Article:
[iv] Williamson, Fibromyalgia.

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What You Need to Know About Fibromyalgia

 

In my treatment of patients with Fibromyalgia, I have discovered there is a lot of confusion about this condition.  Some people who have it are never diagnosed and others who do not have it have been told that is the reason for their fatigue or aches and pains.  What makes the diagnosis of Fibromyalgia so complicated is there is no known test to confirm a patient has it.  This is why so many people in the medical profession even question whether or not it exists.  The only way it is diagnosed is based on the symptoms reported by the patient.  Typically, a patient with fibromyalgia has had chronic pain for over 3 months duration and it covers all 4 quadrants of the body.  There are also 18 trigger points or sensitive points on the body that are typically painful for a fibromyalgia patient.  In order to be diagnosed with fibromyalgia, 11 of those 18 points should be sensitive to light pressure.  However, in my practice I have found that fibromyalgia patients have good days and bad days.  On a good day only 8 of those points may be sensitive, but with that same patient on a bad day all 18 of them are sensitive.  So I personally do not get so hung up on counting the points.

Medically speaking, the cause of fibromyalgia is still unknown.  However, in recent years, research has found some reasons why the patients experience the symptoms that they do.  Research has shown that fibromyalgia patients experience an amplification of pain in the sensory nervous system above normal.  What do I mean by this?  Pain is something that’s perceived by your brain.  Messages from certain receptors in your nervous system transfer a signal up to your brain that then perceives that you are experiencing pain.  However, with fibromyalgia patients, their brain perceives that the pain is stronger than what it really is.  A good way to understand this is say you accidentally cut off the tip of your finger and you go to the ER.  They give you morphine to help with the pain.  The morphine affects how your brain perceives the pain.  Does the finger still hurt?  Sure it does, but your brain no longer perceives that pain.  The exact opposite happens with Fibromyalgia patients.  Research done by the University of Michigan has shown that they have an excess of a protein called glutamate in their brains.  This protein excites or turns up the messages coming from nerves to the brain and is probably why fibromyalgia patients perceive abnormally high amounts of pain.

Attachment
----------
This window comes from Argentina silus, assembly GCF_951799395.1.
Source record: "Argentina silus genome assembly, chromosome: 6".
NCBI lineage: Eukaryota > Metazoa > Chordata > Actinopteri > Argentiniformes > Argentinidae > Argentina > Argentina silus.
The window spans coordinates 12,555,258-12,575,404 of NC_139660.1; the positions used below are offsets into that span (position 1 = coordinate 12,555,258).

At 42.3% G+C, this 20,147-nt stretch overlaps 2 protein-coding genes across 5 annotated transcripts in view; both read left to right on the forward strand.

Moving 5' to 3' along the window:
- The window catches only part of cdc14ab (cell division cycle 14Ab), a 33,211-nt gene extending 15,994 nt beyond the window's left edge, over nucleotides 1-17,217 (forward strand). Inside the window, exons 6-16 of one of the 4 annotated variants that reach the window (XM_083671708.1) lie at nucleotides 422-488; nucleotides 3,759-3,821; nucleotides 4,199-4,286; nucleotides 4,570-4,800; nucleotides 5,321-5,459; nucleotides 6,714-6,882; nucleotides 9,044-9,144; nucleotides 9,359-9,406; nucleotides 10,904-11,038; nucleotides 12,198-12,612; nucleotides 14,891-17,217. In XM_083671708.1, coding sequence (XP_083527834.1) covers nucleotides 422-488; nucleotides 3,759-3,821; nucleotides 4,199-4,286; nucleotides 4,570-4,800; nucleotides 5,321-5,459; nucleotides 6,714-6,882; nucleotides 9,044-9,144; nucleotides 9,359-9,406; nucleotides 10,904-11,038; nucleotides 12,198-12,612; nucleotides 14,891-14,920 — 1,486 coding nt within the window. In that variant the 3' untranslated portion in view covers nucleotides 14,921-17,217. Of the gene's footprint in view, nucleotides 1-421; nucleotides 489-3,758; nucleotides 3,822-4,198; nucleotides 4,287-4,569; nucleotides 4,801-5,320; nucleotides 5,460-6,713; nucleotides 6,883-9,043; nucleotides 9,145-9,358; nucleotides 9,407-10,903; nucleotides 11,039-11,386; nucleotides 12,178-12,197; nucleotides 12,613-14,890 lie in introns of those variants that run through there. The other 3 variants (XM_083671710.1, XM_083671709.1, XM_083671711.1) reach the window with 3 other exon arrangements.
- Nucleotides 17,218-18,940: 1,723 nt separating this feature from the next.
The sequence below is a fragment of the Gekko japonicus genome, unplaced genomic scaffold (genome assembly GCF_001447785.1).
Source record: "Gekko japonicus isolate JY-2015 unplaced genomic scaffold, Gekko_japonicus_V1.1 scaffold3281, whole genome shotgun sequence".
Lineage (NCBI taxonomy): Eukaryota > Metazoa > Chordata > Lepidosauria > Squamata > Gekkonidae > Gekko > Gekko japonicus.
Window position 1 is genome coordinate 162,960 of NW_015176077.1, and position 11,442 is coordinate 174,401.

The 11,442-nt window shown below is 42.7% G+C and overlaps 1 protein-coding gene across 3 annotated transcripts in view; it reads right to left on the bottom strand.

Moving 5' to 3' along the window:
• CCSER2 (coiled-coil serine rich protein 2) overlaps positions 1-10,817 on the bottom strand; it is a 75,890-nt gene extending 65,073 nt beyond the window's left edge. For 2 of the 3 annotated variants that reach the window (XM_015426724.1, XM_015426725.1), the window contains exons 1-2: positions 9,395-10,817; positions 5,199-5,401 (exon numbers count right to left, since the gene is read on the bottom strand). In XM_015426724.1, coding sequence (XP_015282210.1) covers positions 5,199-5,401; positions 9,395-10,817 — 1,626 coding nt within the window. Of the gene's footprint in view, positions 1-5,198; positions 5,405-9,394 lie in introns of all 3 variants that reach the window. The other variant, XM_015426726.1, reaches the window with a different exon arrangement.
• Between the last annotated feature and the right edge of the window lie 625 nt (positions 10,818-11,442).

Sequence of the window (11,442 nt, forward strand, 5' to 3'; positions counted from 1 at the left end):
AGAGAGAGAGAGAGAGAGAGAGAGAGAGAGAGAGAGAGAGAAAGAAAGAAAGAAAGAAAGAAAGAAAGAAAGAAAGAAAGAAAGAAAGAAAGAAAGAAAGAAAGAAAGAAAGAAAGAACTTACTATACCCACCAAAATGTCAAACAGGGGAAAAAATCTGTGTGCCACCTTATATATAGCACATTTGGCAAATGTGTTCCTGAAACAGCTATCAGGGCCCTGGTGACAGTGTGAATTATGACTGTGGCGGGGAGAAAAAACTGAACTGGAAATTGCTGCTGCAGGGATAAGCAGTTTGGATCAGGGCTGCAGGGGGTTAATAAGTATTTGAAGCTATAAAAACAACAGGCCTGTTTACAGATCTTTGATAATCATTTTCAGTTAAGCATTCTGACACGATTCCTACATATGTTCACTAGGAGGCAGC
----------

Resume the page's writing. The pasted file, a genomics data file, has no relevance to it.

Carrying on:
Research has also found that Fibromyalgia patients have other protein imbalances in their brains that could possibly be causing some of their symptoms.  Research has shown that Fibromyalgia patients have below normal levels of serotonin in their brains.  One of the roles of serotonin is it is responsible for the feeling of happiness in the brain.  You have low levels of serotonin, either due to problems with its production or its uptake, you will have depression; one of the symptoms of fibromyalgia.  Research has also found that Fibromyalgia patients do not have adequate levels of tryptophan.  Tryptophan is a protein that is partially responsible for deep, restorative, restful sleep.  You do not have enough tryptophan in your system, and you end up having awake-like brain activity during your sleep.  Just like Fibromyalgia patients experience.

So you can see, research has shown there are reasons for some of the symptoms of Fibromyalgia that may lead to better understanding of this condition.  I also believe as time goes on they will discover tests to confirm its diagnosis and eliminate some of the confusion around its diagnosis as well.   If you would like further information on Fibromyalgia, you are welcome to contact our office which is a member of the Fibromyalgia Centers of America at 919-363-0041